Thereafter, the Court referred to the case of Deepak Gulati v. State of Haryana3 wherein the Court held that, “consent may be express or implied, coerced or misguided, obtained willingly or through deceit held it Consent is an act of reason, accompanied by deliberation, the mind weighing, as in a balance, the good and evil on each side. There is a clear distinction between rape and consensual sex and in a case like this, the court must very carefully examine whether the accused had actually wanted to marry the victim, or had malafide motives, and had made a false promise to this effect only to satisfy his lust, as the latter falls within the ambit of cheating or deception. There is a distinction between the mere breach of a promise, and not fulfilling a false promise. Thus, the court must examine whether there was made, at any early stage, a false promise of marriage by the accused; and whether the consent involved was given after wholly, understanding the nature and consequences of sexual indulgence.”4

Further, the Court referred to the case of Uday v. State of Karnataka5 wherein it was held by the Court that, “in the ultimate analysis, the tests laid done by the Courts provide at best guidance to the judicial mind while considering a question of consent, but the Court must, in each case, consider the evidence before it and the surrounding circumstances, before reaching a conclusion, because each case has its own peculiar facts which may have a bearing on the question whether the consent was voluntary, or was given under a misconception of fact.6

Further, the Court referred to the case of Abbas Ahmed Choudhury v. State of Assam7 wherein it was held by the Court that a case of sexual assault has to be proved beyond reasonable doubt as any other case and that there is no presumption that a prosecutrix would always tell the entire story truthfully.

Thereafter, the Court referred to the case of Raju v. State of Madhya Pardesh8 wherein it was held by the Court that the testimony of a victim of rape has to be tested as if she is an injured witness but cannot be presumed to be a gospel truth.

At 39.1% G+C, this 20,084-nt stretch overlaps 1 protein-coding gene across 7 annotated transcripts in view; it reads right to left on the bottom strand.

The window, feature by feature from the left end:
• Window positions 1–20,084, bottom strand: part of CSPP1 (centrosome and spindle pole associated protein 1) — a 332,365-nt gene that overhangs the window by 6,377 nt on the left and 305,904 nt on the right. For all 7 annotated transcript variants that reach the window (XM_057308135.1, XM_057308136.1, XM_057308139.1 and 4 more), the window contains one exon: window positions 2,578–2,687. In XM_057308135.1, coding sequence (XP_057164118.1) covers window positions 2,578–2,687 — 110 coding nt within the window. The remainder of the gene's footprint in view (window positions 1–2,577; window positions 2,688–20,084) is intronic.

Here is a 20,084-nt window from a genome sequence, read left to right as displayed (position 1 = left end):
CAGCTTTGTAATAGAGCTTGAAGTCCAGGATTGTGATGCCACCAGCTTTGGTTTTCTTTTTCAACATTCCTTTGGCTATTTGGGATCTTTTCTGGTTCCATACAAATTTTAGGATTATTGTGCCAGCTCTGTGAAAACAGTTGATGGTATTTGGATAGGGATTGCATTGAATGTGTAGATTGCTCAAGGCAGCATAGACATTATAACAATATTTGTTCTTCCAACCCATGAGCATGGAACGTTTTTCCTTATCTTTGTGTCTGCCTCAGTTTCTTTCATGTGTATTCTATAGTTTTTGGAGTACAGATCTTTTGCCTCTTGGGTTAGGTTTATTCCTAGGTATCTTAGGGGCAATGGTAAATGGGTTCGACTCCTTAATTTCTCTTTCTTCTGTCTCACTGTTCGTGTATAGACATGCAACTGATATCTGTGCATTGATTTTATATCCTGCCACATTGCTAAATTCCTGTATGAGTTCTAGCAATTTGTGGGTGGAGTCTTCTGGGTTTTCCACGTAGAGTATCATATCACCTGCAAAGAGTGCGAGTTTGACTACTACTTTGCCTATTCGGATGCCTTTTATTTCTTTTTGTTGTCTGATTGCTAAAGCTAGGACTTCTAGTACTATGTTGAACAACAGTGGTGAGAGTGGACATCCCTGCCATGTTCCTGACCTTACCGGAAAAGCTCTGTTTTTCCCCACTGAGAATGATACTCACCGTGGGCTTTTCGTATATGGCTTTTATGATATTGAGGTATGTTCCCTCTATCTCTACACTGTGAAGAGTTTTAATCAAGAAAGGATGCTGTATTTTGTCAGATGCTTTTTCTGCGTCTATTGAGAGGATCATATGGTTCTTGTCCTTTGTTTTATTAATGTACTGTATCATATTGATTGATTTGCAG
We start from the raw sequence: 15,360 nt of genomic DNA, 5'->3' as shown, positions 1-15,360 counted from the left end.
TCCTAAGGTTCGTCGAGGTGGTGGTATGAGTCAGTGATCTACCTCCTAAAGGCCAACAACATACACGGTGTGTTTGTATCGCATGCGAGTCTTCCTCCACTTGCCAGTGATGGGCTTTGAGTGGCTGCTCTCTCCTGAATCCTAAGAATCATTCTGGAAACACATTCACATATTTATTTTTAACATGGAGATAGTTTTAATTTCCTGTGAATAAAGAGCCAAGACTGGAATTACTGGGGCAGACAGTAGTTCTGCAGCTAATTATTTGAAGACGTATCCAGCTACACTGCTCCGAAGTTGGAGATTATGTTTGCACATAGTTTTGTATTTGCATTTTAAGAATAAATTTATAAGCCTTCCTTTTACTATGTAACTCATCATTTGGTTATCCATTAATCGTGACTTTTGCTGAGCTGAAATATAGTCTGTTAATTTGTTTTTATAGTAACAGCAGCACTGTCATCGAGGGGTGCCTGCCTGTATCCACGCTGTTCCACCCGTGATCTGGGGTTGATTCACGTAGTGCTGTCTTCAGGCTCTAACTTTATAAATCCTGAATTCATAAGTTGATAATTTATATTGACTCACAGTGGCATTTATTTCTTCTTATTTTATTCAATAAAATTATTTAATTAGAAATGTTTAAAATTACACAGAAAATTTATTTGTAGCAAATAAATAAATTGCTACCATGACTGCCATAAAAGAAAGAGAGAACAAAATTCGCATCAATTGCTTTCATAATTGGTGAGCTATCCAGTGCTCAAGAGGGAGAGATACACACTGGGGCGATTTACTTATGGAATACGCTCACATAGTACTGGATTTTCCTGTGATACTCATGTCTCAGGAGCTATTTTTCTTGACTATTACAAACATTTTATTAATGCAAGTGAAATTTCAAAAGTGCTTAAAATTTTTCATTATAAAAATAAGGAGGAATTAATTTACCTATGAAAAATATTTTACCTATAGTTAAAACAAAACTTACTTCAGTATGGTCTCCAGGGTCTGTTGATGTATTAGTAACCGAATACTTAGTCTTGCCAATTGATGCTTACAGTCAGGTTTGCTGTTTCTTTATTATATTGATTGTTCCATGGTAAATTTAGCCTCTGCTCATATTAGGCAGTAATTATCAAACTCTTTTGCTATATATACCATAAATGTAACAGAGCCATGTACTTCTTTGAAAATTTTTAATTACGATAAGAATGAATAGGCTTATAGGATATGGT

Further, the Court referred to the case of Rai Sandeep @ Deepu v. State of NCT of Delhi9 wherein it was held by the Court that, “in our considered opinion, the 'sterling witness' should be of a very high quality and caliber whose version should, therefore, be unassailable. The Court considering the version of such witness should be in a position to accept it for its face value without any hesitation. To test the quality of such a witness, the status of the witness would be immaterial and what would be relevant is the truthfulness of the statement made by such a witness. What would be more relevant would be the consistency of the statement right from the starting point till the end, namely, at the time when the witness makes the initial statement and ultimately before the Court. It should be natural and consistent with the case of the prosecution qua the accused. There should not be any prevarication in the version of such a witness.”10

Moreover, the Court referred to the case of Tameezuddin @ Tammu v. State (NCT of Delhi)11 wherein it was held by the Court that, “It is true that in a case of rape the evidence of the Prosecutrix must be given predominant consideration, but to hold that this evidence has to be accepted even if the story is improbable and belies logic, would be doing violence to the very principles which govern the appreciation of evidence in a criminal matter.”12

Therefore, it was held by the Court that, in absence of testimony which could inspire confidence and circumstantial evidence, the accused is to be acquitted and that the learned trial court Judge had erred in his decision. The Court set aside the judgment of the Additional Sessions Judge and allowed the appeal.


1 2011 Law Suit (Del) 601.
2 Ibid.
3 2013 Law Suit (SC).
4 Ibid.
5 AIR 2003 SC 1639.
6 Ibid.
7 (2010) 12 SCC 115.

8 (2008) 15 SCC 133.
9 (2012) 8 SCC 21.
10 Ibid.
11 (2009) 15 SCC 566.
12 Ibid.

Mitali Yadav is the founder of Alba Law Offices based in New Delhi.